Wobbling ancient binaries - here be planets?

Horner, Jonathan and Wittenmyer, Robert and Hinse, Tobias and Marshall, Jonathan and Mustill, Alex (2014) Wobbling ancient binaries - here be planets? In: 13th Australian Space Science Conference (ASSC 2013), 30 Sept - 2 Oct 2013, Sydney, Australia.

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Abstract

In the last few years, a number of planets have been proposed to orbit several post main-sequence binary star systems on the basis of observed variations in the timing of eclipses between the binary components. A common feature of these planet candidates is that the best-fit orbits are often highly eccentric, such that the multiple planet systems proposed regularly feature mutually crossing orbits - a scenario that almost always leads to unstable planetary systems. In this work, we present the results of dynamical studies of all multiple-planet systems proposed to orbit these highly evolved binary stars, finding that most do not stand up to dynamical scrutiny. In one of the potentially stable cases (the NN Serpentis 2-planet system), we consider the evolution of the binary star system, and show that it is highly unlikely that planets could survive from the main sequence to obtain their current orbits - again casting doubt on the proposed planets. We conclude by considering alternative explanations for the observed variation in eclipse timings for these systems.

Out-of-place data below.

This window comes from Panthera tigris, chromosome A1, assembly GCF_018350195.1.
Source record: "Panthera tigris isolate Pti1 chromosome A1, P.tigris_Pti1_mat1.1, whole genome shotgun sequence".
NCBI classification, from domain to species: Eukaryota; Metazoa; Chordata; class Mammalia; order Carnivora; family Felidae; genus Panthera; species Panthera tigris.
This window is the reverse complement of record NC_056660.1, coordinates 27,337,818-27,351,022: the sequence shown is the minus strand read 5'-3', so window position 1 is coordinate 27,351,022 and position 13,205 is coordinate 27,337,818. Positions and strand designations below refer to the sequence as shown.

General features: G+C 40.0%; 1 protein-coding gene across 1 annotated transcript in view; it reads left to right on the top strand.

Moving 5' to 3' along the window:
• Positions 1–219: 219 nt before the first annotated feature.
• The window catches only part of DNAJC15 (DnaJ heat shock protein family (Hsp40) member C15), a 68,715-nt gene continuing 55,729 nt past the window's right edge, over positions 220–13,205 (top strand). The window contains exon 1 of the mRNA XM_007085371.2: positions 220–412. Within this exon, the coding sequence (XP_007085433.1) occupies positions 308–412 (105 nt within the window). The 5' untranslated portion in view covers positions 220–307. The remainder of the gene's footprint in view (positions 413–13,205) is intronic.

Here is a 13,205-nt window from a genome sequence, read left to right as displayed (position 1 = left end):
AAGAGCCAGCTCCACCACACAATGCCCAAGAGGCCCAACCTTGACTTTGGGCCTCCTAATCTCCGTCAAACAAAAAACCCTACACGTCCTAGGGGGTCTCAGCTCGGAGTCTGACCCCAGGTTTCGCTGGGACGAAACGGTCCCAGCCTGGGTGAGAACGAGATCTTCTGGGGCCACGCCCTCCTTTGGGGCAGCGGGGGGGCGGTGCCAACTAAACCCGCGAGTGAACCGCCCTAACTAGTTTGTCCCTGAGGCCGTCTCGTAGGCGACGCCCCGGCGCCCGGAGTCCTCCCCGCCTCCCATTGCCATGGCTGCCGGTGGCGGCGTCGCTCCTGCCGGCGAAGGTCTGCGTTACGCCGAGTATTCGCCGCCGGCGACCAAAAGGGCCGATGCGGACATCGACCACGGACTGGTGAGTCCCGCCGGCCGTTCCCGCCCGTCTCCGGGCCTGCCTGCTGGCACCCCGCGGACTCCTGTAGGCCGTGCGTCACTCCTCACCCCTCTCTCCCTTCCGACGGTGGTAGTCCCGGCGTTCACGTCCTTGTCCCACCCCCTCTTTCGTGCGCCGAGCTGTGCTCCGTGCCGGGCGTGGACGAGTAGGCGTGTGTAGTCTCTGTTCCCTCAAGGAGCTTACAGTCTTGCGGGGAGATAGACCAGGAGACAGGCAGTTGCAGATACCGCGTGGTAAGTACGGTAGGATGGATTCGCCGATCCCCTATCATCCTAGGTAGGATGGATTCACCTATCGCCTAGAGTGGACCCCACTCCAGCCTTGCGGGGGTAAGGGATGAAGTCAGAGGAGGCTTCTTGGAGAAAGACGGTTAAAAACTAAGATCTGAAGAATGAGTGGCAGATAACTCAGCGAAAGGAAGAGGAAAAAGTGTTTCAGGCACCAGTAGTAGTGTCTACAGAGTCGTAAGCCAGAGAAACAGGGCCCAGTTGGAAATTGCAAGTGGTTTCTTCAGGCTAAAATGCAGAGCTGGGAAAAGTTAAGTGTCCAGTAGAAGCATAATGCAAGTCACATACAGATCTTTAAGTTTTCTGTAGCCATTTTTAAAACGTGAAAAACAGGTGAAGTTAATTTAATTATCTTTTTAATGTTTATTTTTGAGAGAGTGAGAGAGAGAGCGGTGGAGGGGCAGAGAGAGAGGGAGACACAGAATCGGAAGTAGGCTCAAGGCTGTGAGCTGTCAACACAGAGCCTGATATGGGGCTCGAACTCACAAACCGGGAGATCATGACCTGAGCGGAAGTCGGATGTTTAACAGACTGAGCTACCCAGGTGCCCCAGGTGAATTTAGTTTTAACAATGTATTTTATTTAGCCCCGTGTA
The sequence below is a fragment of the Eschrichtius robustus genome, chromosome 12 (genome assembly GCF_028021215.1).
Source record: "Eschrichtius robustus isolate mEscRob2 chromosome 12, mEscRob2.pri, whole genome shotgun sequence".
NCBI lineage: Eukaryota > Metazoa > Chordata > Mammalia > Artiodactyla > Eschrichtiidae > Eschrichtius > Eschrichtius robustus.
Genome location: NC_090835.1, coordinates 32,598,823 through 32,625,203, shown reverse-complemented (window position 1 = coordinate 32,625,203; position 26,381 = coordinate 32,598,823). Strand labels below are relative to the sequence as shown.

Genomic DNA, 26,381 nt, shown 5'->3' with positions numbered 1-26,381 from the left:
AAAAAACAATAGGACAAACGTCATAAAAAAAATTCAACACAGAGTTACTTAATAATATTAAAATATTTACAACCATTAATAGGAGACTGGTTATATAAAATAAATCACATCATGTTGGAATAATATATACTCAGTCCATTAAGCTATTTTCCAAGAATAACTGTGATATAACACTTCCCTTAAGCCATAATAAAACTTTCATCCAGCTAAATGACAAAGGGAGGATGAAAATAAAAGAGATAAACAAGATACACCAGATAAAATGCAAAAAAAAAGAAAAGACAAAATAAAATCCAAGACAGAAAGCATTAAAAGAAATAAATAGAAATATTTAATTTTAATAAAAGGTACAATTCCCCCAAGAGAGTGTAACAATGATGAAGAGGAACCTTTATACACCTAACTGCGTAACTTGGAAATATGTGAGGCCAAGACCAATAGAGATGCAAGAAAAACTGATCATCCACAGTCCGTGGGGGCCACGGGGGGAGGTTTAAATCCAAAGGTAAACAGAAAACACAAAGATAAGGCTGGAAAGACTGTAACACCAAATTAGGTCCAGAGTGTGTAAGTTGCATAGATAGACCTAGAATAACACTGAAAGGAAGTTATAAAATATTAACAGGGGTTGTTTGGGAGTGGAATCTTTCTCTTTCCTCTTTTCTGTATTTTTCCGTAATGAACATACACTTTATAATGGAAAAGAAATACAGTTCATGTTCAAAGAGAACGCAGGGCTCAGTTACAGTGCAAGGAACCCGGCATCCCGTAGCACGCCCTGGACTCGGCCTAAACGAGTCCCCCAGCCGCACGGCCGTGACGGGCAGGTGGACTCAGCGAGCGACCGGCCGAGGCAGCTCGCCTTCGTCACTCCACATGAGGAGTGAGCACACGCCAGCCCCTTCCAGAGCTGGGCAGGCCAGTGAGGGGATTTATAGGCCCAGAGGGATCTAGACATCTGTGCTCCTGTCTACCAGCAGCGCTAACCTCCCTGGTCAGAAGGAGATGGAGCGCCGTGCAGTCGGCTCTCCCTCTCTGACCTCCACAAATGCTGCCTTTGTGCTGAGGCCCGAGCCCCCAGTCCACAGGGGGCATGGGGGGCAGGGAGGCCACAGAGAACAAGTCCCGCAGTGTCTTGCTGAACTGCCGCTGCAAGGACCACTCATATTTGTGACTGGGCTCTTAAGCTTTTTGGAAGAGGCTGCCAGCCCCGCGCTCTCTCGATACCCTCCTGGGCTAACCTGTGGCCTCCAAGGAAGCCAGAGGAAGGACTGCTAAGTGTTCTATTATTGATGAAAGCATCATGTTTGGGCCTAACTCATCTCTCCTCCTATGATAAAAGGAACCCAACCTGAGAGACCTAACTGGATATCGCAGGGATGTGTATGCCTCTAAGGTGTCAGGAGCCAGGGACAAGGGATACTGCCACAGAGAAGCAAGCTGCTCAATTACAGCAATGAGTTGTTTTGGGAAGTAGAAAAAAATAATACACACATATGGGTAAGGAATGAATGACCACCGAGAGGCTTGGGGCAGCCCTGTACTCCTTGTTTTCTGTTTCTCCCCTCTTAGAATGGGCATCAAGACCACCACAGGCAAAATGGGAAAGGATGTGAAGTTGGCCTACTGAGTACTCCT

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Item Type: Conference or Workshop Item (Commonwealth Reporting Category E) (Paper)
Refereed: Yes
Item Status: Live Archive
Additional Information: Copyright © 2014 National Space Society of Australia Ltd. No evidence of copyright restrictions preventing deposit of Accepted version.
Faculty / Department / School: No Faculty
Date Deposited: 10 Aug 2017 04:28
Last Modified: 15 Aug 2017 03:39
Uncontrolled Keywords: planetary systems, n-body simulation, dynamical evolution and stability, exoplanets, circumbinary companions
Fields of Research : 02 Physical Sciences > 0201 Astronomical and Space Sciences > 020110 Stellar Astronomy and Planetary Systems
02 Physical Sciences > 0201 Astronomical and Space Sciences > 020108 Planetary Science (excl. Extraterrestrial Geology)
02 Physical Sciences > 0201 Astronomical and Space Sciences > 020101 Astrobiology
URI: http://eprints.usq.edu.au/id/eprint/32748

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